Intimate partner piolence, health Behaviours, and chronic physical illness among South African women
Methods. Using data from the cross-sectional, nationally representative South Africa Stress and Health Study, we assessed exposure to intimate partner violence, health-risk behaviours, health-seeking behaviours and chronic physical illness among a sample of 1 229 married and cohabiting women.
Results. The prevalence of reported violence was 31%. This correlated with several health-risk behaviours (smoking, alcohol consumption, and use of non-medical sedatives, analgesics and cannabis) and health-seeking behaviours (recent visits to a medical doctor or healer). Intimate partner violence was not significantly associated with chronic physical illness, although rates of headache, heart attack and high blood pressure reached near-significance.
Conclusions. Partner violence against women is a significant public health problem in South Africa, associated with health-risk behaviours and increased use of medical services. Public health programmes should incorporate interventions to mitigate the impact of violence on victims and reduce the risk of negative behavioural outcomes. Further investigation of the pathways between violence exposure and health behaviours is needed to inform the design of such programming.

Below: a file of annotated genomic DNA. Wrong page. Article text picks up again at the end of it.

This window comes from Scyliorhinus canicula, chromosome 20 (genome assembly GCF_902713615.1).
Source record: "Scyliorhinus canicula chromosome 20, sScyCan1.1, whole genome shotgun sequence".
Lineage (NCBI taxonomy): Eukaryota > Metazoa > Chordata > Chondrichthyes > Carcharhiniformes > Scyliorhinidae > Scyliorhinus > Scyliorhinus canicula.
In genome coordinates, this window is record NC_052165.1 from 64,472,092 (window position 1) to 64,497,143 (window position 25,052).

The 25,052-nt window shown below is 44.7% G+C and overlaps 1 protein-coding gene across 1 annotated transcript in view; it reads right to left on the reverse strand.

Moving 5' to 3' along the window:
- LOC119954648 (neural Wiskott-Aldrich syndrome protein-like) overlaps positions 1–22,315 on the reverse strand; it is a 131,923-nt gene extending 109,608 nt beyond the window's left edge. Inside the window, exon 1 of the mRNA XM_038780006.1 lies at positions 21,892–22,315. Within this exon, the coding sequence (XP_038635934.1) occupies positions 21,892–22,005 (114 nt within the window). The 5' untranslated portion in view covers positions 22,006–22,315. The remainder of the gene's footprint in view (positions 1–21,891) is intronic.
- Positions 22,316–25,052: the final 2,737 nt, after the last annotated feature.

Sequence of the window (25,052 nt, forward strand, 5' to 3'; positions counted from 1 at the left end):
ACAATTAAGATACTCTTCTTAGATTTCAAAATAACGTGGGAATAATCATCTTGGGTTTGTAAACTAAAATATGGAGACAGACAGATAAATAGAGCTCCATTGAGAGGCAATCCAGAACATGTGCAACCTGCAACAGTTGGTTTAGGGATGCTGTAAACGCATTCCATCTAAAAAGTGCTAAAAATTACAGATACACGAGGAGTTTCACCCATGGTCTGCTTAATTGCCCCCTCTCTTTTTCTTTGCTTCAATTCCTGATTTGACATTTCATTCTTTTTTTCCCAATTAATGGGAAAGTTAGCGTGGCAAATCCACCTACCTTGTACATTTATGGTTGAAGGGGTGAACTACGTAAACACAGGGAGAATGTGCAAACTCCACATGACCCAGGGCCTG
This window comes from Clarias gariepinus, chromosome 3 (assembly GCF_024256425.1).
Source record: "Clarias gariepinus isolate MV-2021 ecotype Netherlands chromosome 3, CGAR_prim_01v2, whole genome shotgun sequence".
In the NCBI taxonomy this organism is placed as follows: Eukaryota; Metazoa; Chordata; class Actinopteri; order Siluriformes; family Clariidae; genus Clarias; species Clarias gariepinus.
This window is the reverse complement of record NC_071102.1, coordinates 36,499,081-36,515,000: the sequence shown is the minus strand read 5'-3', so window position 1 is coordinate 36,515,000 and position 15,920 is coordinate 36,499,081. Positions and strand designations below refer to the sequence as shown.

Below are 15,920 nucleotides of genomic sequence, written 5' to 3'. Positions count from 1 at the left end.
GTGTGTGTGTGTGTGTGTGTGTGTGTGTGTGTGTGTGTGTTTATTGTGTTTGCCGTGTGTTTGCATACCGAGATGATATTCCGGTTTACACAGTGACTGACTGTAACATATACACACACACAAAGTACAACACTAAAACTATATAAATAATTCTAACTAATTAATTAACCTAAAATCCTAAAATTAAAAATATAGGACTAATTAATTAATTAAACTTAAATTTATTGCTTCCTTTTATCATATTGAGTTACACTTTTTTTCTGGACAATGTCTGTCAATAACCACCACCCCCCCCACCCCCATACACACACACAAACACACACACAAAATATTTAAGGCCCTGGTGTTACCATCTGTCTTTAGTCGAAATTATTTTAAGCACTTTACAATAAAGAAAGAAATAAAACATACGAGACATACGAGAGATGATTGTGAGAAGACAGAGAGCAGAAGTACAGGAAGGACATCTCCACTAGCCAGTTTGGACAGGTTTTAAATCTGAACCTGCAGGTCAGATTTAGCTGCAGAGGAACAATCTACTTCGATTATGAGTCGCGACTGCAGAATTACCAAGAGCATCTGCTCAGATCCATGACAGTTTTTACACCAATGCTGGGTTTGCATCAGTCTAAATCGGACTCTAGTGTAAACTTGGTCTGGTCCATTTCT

Jesse D Gass, Columbia University Mailman School of Public Health
Dan J Stein, Department of Psychiatry, University of Cape Town
David R Williams, Harvard School of Public Health
Soraya Seedat, MRC Anxiety & Stress Disorders Unit, Department of Psychiatry, University of Stellenbosch
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Date published: 2010-09-07
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